Results: The study revealed that about 3.2% of total student’s population in private schools in Dubai are suffering from some kind of disability (4.77% of total Emirati, and 2.99% of total expatriates). Learning disabilities was among the highest prevalent cause of disability followed by visual impairment and hyperactivity: 1.7%., 0.38% and 0.36 respectively; Regarding physical disability, 0.13 % of the total students population at private schools in Dubai were having some kind of it, and again it is more prevalent among UAE nationals (0.19%) compared to other expatriate nationalities (0.12%).
Conclusion: Functional and structural impairments and disabilities among Dubai school population at private schools facilities showed alarming prevalence. This raises many questions in terms of applying further tools for further identification as well as the need for early interventions and early rehabilitation services for better correction. It is recommended to apply well structured and competently operated national screening program at earlier ages for addressing both identification and intervention/ rehabilitation issues.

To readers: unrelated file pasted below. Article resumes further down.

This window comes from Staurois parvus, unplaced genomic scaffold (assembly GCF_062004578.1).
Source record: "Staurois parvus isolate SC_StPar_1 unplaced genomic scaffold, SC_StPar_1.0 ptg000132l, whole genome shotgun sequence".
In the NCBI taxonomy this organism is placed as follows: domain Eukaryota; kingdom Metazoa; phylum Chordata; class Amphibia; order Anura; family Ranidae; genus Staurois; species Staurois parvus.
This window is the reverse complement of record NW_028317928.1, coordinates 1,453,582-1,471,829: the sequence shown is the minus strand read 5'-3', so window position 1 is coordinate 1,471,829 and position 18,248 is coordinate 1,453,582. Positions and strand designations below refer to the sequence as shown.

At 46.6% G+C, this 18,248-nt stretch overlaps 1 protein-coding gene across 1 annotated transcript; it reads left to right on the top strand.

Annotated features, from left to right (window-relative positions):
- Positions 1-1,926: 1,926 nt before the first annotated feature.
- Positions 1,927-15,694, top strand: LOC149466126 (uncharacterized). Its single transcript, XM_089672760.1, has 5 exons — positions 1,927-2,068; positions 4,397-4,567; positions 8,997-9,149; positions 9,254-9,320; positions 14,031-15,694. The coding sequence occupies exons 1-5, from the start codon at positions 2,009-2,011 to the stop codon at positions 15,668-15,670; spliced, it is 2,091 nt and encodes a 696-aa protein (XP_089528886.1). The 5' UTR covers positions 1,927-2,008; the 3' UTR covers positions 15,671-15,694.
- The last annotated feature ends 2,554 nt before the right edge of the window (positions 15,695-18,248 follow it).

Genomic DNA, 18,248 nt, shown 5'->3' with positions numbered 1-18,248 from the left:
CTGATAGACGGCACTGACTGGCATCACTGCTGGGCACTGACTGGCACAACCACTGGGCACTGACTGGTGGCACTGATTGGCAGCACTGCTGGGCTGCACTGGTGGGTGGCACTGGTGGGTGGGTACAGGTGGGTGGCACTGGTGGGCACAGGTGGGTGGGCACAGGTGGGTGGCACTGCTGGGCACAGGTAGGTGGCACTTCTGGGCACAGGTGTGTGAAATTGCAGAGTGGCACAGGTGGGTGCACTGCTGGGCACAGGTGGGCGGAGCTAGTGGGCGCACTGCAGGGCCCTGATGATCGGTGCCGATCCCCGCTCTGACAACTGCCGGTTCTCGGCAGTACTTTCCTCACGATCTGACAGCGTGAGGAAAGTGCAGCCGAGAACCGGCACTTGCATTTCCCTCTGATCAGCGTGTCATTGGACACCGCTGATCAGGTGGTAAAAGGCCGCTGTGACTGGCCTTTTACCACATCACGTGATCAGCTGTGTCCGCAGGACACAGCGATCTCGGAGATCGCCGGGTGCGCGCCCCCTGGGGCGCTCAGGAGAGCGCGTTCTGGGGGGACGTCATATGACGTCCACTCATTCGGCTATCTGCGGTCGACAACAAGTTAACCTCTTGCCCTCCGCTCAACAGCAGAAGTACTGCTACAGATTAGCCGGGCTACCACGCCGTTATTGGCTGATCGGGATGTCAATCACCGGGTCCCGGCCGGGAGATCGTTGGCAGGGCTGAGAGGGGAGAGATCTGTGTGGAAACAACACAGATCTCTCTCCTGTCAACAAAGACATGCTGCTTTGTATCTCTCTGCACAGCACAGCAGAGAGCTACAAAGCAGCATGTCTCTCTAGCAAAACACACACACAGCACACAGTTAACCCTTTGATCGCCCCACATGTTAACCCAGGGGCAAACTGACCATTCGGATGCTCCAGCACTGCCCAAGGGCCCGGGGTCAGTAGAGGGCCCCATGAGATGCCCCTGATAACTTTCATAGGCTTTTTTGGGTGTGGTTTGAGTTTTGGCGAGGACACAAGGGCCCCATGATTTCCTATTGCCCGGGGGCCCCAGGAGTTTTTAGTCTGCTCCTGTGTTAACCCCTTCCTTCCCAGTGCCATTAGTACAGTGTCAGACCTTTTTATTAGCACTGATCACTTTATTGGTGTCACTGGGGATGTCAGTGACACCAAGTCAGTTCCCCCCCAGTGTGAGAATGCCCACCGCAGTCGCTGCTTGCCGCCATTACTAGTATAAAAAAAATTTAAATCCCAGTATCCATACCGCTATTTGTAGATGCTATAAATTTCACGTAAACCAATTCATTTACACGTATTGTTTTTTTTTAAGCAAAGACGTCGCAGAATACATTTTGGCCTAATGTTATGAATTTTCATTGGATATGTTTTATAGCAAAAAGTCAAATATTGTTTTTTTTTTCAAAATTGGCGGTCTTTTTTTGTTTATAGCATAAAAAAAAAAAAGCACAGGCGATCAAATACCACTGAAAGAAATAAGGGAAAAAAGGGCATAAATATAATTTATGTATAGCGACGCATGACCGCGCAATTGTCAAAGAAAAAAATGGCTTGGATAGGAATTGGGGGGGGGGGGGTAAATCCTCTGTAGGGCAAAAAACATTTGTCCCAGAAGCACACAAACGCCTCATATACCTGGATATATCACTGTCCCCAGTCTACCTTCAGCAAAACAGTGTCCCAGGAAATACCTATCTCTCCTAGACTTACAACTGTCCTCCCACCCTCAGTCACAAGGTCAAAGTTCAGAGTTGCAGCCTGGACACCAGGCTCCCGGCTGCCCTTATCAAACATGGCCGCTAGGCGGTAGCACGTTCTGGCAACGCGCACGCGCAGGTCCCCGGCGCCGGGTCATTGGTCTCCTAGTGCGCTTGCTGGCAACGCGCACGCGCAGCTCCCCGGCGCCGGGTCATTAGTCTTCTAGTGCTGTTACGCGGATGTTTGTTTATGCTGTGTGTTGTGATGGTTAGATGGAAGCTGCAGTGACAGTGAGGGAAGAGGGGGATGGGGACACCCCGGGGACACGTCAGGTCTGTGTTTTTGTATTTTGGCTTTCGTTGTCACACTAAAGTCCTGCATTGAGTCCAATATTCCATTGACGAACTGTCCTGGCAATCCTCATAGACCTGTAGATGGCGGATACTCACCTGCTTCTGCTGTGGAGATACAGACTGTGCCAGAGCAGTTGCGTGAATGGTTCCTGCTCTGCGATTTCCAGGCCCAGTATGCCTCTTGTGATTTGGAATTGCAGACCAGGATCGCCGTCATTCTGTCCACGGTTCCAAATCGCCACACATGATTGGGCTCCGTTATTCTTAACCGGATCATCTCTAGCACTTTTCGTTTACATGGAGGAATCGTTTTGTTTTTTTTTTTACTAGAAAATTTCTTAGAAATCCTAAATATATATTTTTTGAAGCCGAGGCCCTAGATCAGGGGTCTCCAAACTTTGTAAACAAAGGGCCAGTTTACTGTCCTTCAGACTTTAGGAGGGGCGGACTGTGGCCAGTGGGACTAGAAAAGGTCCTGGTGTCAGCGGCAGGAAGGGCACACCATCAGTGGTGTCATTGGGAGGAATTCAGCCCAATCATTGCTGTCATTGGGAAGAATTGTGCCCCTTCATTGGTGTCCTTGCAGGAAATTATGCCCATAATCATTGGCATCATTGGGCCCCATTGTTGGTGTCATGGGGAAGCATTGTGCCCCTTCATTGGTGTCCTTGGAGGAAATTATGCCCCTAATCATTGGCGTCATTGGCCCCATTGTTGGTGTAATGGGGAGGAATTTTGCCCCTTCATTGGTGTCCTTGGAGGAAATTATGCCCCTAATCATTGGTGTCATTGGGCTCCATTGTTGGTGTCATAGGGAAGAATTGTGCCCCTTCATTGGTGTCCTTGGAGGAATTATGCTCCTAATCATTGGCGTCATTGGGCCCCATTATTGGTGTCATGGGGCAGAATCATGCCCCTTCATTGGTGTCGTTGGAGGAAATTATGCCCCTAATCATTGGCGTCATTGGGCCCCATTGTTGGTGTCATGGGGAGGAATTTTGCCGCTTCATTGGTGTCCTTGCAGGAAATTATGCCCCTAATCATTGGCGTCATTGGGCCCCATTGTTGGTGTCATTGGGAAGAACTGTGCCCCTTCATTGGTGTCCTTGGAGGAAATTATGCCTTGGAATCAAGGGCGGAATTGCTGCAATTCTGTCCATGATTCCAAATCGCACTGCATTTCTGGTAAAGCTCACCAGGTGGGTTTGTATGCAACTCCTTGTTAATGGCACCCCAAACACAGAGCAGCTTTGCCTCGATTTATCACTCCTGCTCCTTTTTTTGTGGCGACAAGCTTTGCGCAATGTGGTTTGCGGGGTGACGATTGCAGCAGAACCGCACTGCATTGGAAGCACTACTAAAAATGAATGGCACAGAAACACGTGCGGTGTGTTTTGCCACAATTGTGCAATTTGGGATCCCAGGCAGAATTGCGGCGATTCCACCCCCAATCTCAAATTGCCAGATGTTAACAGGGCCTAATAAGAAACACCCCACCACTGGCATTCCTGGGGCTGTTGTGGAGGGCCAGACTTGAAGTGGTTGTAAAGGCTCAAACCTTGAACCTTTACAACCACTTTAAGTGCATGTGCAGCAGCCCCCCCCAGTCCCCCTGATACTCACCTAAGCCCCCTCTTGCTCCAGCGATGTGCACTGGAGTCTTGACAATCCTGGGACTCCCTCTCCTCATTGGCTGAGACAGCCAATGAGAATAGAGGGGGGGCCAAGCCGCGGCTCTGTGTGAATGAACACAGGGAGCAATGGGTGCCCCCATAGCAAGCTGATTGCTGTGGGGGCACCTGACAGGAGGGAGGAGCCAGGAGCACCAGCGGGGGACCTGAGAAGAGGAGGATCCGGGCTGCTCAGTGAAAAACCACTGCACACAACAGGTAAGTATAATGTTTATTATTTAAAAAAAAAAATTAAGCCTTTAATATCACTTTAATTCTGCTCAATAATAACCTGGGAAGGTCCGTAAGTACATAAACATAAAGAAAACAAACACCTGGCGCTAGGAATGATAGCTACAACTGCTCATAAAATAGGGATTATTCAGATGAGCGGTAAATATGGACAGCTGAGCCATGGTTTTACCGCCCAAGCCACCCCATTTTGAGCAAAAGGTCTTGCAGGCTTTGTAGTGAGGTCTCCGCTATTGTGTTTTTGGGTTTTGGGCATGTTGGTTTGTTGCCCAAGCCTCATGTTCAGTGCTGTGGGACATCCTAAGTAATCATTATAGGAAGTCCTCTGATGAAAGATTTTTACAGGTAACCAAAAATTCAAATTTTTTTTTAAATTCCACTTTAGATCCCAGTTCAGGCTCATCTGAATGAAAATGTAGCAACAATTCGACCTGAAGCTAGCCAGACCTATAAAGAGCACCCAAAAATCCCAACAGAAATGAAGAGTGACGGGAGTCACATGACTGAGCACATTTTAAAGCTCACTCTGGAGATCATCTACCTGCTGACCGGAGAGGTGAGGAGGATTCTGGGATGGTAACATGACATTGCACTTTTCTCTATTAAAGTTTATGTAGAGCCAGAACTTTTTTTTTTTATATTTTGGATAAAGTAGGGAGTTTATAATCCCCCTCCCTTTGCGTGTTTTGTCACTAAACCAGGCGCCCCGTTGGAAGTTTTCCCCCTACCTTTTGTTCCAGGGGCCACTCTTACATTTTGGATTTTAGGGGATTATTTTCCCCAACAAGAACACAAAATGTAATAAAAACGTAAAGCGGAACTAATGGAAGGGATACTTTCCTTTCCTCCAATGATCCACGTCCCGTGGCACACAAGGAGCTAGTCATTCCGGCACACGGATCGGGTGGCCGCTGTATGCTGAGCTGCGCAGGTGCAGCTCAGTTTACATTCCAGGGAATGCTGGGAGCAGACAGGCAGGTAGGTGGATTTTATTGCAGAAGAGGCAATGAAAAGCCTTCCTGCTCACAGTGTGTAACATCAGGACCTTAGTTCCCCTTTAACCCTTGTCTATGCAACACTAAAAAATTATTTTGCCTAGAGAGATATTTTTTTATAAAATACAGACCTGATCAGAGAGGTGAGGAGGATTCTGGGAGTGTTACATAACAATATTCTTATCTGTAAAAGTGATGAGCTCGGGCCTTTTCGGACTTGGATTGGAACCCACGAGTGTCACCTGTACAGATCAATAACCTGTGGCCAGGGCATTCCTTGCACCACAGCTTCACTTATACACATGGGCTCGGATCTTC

Keywords:    Childhood disability, student population, School screening, Dubai 2016
Conflict of interest: The authors declare that they do not have any conflict of interest.

Introduction:

Screening procedures are an important part of the assessment process to identify children and youth who have disabilities. However, such procedures must be used with care, as they provide only a preliminary sign that a child has a disability.1 Most disabilities with a clear medical basis are recognized by the child’s physician or parents soon after birth or during the preschool years. In contrast, the majority of students with disabilities are initially referred for evaluation by their classroom teacher (or parents) because of severe and chronic achievement or behavioral problems. There is evidence that the prevalence of some disabilities varies by age. The high-incidence disabilities such as learning disabilities and speech-language disabilities occur primarily at the mild level. In mild disabilities, there are no clear demarcations between those who have and those who do not have the disability, and there is a need to identify mild disabilities because they may constitute formidable barriers to academic progress and significantly limit career opportunities. Problems with the current classification system include stigma to the child, low reliability, poor correlation between categorization and treatment, obsolete assumptions still in use in treatment, and proportionate representation of the different classes.2,3